In true American style this weekend me and a couple of my flatmates embarked on our first road trip. After studying the American convention of family road trips in my American Popular Culture class, I was both excited and daunted at the prospect of a potential eight hour car-ride to the Tucson, Arizona. The road trip is seemingly something of a rite of passage for Americans, having been immortalised and somewhat romanticised within U.S. literature and film, offering independence and an opportunity to buy into the cultural narrative of travel and expansion that largely characterises America as a sovereignty. Thus in the (kind-of) footsteps of Sal Paradise, we made sure the tank was full, the air-con worked and set off in our newly-rented Chevrolet towards Arizona.
500 miles of American freeway stood between our temporary home of Long Beach, California and our home for the weekend, Tucson, Arizona, an 8 hour journey that saw us only cross one state border. Since I’ve been living here, it’s been abundantly clear how difficult it is to travel around cities, never mind the country as a whole and the necessity of a car is clearly apparent. The fact that it takes so long to visit a neighbouring state is frustrating to say the least, especially since I haven’t built up the courage to try my hand at driving here yet. Therefore, the two of us Brits in the car let our American counterparts take the initiative, which actually let me wondorously watch as the passing surroundings transitioned from the city of Long Beach, to the coast of Southern California, the desert terrain of the Mexican border and finally, the mountainous dryness of Arizona itself.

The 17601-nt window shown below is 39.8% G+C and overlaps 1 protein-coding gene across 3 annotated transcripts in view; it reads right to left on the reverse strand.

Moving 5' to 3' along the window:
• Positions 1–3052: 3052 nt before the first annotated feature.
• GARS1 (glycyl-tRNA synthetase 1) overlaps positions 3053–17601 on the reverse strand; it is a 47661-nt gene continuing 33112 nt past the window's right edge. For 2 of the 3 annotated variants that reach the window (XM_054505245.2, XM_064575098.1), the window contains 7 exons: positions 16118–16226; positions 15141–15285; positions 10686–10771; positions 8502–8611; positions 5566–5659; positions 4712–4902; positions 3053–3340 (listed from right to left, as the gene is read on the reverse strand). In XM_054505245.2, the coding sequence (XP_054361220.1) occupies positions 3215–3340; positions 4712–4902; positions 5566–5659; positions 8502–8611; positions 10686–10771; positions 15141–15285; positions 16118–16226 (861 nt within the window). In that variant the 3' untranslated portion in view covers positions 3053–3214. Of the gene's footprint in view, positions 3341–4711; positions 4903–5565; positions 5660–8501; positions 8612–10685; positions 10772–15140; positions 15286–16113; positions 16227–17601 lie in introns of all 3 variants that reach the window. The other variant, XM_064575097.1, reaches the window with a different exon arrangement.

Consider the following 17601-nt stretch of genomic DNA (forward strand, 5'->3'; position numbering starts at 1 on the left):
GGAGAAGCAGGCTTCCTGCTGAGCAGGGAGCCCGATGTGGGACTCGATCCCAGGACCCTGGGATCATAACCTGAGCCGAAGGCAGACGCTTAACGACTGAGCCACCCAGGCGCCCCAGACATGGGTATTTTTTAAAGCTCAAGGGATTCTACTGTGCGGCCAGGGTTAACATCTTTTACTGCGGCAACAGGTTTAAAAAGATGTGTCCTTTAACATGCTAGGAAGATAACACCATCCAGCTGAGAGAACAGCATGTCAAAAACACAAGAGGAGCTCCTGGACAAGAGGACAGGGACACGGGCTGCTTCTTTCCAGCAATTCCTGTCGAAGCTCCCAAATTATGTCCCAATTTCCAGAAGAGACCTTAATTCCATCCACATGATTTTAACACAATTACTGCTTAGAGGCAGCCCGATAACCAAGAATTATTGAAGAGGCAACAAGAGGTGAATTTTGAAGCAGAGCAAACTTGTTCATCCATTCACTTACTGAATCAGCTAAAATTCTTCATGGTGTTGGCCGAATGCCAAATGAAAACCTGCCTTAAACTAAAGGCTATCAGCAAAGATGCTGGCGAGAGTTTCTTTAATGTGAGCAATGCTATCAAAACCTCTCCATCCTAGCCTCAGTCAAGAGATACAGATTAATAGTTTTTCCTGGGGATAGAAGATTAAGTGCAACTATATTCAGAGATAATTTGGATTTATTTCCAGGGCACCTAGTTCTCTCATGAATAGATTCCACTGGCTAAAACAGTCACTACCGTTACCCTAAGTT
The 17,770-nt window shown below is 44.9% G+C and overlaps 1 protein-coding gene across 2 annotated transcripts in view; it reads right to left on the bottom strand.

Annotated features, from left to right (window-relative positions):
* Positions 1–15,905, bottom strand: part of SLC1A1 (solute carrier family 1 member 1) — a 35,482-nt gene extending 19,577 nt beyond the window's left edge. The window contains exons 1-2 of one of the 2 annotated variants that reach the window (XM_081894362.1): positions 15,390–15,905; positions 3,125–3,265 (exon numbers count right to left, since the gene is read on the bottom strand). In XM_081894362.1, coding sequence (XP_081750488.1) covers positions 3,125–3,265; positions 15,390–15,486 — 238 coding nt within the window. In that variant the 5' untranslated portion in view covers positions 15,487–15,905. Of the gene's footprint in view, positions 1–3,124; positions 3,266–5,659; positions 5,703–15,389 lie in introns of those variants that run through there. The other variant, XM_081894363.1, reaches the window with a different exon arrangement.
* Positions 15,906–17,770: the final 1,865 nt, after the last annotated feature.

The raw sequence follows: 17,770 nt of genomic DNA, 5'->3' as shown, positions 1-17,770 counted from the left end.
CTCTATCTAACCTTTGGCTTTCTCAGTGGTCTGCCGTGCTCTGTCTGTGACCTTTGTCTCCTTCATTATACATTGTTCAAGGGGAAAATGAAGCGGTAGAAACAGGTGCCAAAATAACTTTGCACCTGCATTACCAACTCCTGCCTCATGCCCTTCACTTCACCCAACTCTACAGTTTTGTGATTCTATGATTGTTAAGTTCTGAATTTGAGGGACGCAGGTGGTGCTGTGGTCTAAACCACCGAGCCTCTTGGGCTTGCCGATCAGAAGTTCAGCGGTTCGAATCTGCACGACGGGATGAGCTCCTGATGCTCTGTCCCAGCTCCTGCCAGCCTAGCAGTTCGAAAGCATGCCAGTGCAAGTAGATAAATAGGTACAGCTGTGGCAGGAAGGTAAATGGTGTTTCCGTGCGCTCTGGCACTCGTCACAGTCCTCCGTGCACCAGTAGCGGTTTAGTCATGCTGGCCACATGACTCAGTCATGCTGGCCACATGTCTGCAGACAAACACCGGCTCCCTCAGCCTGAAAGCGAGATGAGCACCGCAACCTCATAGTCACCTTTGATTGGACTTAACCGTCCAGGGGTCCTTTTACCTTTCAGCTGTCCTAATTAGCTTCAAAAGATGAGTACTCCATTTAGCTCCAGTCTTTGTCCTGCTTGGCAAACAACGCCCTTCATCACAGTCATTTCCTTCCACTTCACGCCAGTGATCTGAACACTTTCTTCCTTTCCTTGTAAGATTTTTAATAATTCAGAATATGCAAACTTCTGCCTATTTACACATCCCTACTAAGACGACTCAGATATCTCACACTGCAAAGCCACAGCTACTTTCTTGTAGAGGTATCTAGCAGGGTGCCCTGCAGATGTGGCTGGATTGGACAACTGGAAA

Although only the next state over from California, Arizona is an entirely different ball-game. We met up with another University of Leicester student who has been spending her year abroad at the University of Arizona, who was kind enough to show us around her home for the year. Whilst Long Beach has more of an urban city vibe, slightly sprawled out and extremely diverse, Tucson is definitely more of a college-town. Everything gravitates around the University and it seems as though every other person you pass on the street is a college student. The influence of the University over the town became perfectly clear as we someone managed to find ourselves in the Uni athletics stadium. Apparently there was a basketball scrimmage taking place (a preseason game played between the University squad), which gave me my first real experience of American sports. The game was a sell-out. Fifteen-thousand people packed into the McKale Center, all sporting Arizona University attire, proceeded to stand (and turn towards Old Glory) for the American anthem. That last part was one of the most surreal moments of my time here. Since this was only a college pre-season scrimmage, I can’t imagine what a professional NBA game will be like. Bring on the Lakers.